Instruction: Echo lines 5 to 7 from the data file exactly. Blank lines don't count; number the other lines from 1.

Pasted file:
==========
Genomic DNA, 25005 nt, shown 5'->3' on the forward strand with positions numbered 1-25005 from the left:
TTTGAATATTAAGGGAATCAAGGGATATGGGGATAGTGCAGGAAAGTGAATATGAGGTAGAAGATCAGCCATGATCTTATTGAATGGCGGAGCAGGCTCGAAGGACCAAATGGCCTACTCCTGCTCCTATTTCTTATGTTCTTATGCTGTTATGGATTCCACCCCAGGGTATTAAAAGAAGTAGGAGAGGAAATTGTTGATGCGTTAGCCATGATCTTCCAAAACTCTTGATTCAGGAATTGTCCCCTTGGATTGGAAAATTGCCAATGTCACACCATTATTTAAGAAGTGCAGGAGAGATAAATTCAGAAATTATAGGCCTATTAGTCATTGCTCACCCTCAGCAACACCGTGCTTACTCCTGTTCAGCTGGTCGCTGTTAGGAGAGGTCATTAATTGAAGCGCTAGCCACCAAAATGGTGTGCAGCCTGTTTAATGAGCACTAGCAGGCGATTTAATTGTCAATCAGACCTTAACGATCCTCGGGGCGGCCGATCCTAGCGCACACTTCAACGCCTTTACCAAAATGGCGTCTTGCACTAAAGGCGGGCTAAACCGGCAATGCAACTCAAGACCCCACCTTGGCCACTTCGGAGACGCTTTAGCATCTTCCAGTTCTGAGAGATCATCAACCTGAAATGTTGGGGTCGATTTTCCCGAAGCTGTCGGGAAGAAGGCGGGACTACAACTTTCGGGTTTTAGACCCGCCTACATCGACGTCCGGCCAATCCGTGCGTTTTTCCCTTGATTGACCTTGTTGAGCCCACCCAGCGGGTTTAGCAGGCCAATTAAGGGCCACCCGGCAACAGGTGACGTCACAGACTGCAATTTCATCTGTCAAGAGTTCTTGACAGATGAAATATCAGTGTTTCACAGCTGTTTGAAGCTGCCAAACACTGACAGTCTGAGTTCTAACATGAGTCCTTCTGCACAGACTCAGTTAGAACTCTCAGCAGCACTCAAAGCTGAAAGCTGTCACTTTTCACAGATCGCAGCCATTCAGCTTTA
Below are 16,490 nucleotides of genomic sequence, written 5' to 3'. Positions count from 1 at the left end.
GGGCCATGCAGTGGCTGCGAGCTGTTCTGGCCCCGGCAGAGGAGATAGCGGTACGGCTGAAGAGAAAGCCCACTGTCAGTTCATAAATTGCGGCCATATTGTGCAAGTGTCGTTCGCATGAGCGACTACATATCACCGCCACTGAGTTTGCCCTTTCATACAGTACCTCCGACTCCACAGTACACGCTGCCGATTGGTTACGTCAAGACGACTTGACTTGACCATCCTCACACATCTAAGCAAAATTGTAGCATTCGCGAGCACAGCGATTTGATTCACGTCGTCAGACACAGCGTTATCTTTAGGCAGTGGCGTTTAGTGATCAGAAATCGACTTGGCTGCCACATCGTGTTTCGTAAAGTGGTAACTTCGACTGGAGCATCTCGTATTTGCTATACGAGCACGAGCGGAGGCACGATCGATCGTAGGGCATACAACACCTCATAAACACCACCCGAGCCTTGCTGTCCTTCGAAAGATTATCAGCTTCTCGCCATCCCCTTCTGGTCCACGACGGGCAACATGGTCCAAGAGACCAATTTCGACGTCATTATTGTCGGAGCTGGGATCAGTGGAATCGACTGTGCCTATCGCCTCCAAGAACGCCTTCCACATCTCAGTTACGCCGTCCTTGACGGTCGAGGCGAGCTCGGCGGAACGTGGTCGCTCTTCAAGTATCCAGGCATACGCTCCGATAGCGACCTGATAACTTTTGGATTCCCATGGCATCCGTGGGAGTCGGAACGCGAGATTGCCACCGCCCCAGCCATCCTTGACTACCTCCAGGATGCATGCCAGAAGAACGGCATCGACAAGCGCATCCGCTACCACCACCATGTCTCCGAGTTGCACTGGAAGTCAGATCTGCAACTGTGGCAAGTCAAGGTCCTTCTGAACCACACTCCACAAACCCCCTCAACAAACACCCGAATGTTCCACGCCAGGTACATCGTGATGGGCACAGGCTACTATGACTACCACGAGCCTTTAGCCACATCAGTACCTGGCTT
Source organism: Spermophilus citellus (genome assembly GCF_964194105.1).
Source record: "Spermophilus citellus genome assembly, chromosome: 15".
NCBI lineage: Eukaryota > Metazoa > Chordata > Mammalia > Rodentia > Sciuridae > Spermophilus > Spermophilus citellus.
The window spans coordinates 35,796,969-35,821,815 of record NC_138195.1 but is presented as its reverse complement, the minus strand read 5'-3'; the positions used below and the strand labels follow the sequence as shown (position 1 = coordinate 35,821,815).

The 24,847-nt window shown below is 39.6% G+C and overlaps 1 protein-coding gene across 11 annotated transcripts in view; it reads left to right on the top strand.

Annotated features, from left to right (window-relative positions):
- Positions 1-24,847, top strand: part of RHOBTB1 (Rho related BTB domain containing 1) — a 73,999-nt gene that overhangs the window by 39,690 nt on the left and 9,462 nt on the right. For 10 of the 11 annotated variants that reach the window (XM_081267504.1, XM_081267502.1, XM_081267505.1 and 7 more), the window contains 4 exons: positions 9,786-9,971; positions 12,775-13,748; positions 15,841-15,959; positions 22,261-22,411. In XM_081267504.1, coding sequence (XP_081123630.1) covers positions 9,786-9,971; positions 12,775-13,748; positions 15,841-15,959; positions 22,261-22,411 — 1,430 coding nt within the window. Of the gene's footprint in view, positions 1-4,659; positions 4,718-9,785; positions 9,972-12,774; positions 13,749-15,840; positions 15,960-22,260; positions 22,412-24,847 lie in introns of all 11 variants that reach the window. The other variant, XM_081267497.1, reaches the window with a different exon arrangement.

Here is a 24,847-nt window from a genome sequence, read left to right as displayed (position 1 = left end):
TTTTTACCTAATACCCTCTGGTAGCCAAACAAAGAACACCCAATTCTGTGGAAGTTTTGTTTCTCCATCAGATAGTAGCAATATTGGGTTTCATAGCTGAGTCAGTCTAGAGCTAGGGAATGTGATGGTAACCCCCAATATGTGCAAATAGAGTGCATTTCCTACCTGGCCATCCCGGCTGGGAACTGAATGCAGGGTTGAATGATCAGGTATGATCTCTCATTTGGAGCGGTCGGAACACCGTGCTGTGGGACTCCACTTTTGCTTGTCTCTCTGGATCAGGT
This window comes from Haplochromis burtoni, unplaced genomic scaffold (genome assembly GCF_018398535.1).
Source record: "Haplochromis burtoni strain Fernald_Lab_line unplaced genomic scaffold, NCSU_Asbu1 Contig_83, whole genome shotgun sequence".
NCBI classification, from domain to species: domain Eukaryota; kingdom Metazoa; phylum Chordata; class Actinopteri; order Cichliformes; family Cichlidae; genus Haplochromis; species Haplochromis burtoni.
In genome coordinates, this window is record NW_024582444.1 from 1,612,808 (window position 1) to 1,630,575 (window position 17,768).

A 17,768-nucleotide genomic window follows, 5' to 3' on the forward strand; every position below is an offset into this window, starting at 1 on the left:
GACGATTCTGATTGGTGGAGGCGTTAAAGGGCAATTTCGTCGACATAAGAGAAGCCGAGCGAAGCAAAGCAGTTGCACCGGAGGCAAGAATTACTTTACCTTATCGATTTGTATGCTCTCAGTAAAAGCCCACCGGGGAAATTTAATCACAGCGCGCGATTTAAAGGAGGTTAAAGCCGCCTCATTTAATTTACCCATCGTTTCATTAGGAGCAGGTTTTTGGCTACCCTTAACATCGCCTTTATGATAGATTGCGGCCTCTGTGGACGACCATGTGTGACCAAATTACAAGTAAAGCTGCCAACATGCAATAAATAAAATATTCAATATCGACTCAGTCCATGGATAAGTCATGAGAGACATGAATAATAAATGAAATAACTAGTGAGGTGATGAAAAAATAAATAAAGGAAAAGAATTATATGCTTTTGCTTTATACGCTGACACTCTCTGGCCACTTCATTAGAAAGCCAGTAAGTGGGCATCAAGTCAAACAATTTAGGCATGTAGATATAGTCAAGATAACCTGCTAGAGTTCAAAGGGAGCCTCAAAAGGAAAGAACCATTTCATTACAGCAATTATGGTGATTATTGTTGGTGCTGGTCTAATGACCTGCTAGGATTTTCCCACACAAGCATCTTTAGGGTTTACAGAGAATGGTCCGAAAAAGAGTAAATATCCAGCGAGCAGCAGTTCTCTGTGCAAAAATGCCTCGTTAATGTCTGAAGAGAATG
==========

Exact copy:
Source organism: Spermophilus citellus (genome assembly GCF_964194105.1).
Source record: "Spermophilus citellus genome assembly, chromosome: 15".
NCBI lineage: Eukaryota > Metazoa > Chordata > Mammalia > Rodentia > Sciuridae > Spermophilus > Spermophilus citellus.